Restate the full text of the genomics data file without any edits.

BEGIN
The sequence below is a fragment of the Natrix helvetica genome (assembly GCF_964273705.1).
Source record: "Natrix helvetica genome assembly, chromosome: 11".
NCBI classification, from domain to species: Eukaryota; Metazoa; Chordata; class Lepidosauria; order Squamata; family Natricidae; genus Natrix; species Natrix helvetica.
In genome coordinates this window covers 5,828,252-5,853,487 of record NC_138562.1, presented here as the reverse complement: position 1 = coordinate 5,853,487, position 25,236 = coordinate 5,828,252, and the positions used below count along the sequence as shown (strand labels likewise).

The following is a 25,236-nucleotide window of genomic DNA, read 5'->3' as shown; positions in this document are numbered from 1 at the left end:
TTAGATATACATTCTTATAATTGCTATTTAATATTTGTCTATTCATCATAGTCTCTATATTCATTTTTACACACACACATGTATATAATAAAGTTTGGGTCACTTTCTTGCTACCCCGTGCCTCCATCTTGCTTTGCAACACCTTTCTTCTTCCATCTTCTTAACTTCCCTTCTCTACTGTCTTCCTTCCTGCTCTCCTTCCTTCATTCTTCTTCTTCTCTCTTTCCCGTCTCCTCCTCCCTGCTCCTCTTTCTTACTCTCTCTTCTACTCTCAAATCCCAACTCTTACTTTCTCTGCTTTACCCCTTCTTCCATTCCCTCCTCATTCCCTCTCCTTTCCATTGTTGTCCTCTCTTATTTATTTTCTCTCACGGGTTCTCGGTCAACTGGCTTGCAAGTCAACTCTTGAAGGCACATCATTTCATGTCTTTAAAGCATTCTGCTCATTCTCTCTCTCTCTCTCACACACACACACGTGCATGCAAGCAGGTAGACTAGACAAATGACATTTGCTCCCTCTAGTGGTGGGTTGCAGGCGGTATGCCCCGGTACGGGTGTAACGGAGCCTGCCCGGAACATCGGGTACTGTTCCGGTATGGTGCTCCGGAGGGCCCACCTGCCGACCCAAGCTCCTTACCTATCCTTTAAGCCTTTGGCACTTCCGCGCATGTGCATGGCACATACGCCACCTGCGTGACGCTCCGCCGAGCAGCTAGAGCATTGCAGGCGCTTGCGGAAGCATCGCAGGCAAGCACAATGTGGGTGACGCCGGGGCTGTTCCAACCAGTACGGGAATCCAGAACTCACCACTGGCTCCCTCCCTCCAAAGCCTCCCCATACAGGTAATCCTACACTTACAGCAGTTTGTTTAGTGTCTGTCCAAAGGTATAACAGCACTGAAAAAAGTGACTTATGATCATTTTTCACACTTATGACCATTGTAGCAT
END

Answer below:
The sequence below is a fragment of the Natrix helvetica genome (assembly GCF_964273705.1).
Source record: "Natrix helvetica genome assembly, chromosome: 11".
NCBI classification, from domain to species: Eukaryota; Metazoa; Chordata; class Lepidosauria; order Squamata; family Natricidae; genus Natrix; species Natrix helvetica.
In genome coordinates this window covers 5,828,252-5,853,487 of record NC_138562.1, presented here as the reverse complement: position 1 = coordinate 5,853,487, position 25,236 = coordinate 5,828,252, and the positions used below count along the sequence as shown (strand labels likewise).

The following is a 25,236-nucleotide window of genomic DNA, read 5'->3' as shown; positions in this document are numbered from 1 at the left end:
TTAGATATACATTCTTATAATTGCTATTTAATATTTGTCTATTCATCATAGTCTCTATATTCATTTTTACACACACACATGTATATAATAAAGTTTGGGTCACTTTCTTGCTACCCCGTGCCTCCATCTTGCTTTGCAACACCTTTCTTCTTCCATCTTCTTAACTTCCCTTCTCTACTGTCTTCCTTCCTGCTCTCCTTCCTTCATTCTTCTTCTTCTCTCTTTCCCGTCTCCTCCTCCCTGCTCCTCTTTCTTACTCTCTCTTCTACTCTCAAATCCCAACTCTTACTTTCTCTGCTTTACCCCTTCTTCCATTCCCTCCTCATTCCCTCTCCTTTCCATTGTTGTCCTCTCTTATTTATTTTCTCTCACGGGTTCTCGGTCAACTGGCTTGCAAGTCAACTCTTGAAGGCACATCATTTCATGTCTTTAAAGCATTCTGCTCATTCTCTCTCTCTCTCTCACACACACACACGTGCATGCAAGCAGGTAGACTAGACAAATGACATTTGCTCCCTCTAGTGGTGGGTTGCAGGCGGTATGCCCCGGTACGGGTGTAACGGAGCCTGCCCGGAACATCGGGTACTGTTCCGGTATGGTGCTCCGGAGGGCCCACCTGCCGACCCAAGCTCCTTACCTATCCTTTAAGCCTTTGGCACTTCCGCGCATGTGCATGGCACATACGCCACCTGCGTGACGCTCCGCCGAGCAGCTAGAGCATTGCAGGCGCTTGCGGAAGCATCGCAGGCAAGCACAATGTGGGTGACGCCGGGGCTGTTCCAACCAGTACGGGAATCCAGAACTCACCACTGGCTCCCTCCCTCCAAAGCCTCCCCATACAGGTAATCCTACACTTACAGCAGTTTGTTTAGTGTCTGTCCAAAGGTATAACAGCACTGAAAAAAGTGACTTATGATCATTTTTCACACTTATGACCATTGTAGCAT